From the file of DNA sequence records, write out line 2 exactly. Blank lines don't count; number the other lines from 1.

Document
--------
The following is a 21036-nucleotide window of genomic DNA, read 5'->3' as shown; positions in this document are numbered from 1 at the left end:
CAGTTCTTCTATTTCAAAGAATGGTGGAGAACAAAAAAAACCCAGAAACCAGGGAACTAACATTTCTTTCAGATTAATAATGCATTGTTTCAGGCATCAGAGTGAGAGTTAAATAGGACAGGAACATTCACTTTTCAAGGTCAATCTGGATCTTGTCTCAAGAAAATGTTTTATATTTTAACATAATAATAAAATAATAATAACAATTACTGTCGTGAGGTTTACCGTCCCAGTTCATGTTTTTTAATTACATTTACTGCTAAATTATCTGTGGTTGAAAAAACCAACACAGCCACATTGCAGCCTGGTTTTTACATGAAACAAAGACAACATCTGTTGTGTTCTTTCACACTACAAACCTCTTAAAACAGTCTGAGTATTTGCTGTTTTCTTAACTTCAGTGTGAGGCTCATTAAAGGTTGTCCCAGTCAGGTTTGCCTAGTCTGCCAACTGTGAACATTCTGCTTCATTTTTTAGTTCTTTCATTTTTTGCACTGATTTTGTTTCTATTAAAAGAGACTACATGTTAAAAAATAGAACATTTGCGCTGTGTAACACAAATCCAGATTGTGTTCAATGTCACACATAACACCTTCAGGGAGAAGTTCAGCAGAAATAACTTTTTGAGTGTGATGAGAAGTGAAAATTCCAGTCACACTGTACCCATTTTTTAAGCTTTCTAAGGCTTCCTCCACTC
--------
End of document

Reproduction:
CAGTTCTTCTATTTCAAAGAATGGTGGAGAACAAAAAAAACCCAGAAACCAGGGAACTAACATTTCTTTCAGATTAATAATGCATTGTTTCAGGCATCAGAGTGAGAGTTAAATAGGACAGGAACATTCACTTTTCAAGGTCAATCTGGATCTTGTCTCAAGAAAATGTTTTATATTTTAACATAATAATAAAATAATAATAACAATTACTGTCGTGAGGTTTACCGTCCCAGTTCATGTTTTTTAATTACATTTACTGCTAAATTATCTGTGGTTGAAAAAACCAACACAGCCACATTGCAGCCTGGTTTTTACATGAAACAAAGACAACATCTGTTGTGTTCTTTCACACTACAAACCTCTTAAAACAGTCTGAGTATTTGCTGTTTTCTTAACTTCAGTGTGAGGCTCATTAAAGGTTGTCCCAGTCAGGTTTGCCTAGTCTGCCAACTGTGAACATTCTGCTTCATTTTTTAGTTCTTTCATTTTTTGCACTGATTTTGTTTCTATTAAAAGAGACTACATGTTAAAAAATAGAACATTTGCGCTGTGTAACACAAATCCAGATTGTGTTCAATGTCACACATAACACCTTCAGGGAGAAGTTCAGCAGAAATAACTTTTTGAGTGTGATGAGAAGTGAAAATTCCAGTCACACTGTACCCATTTTTTAAGCTTTCTAAGGCTTCCTCCACTC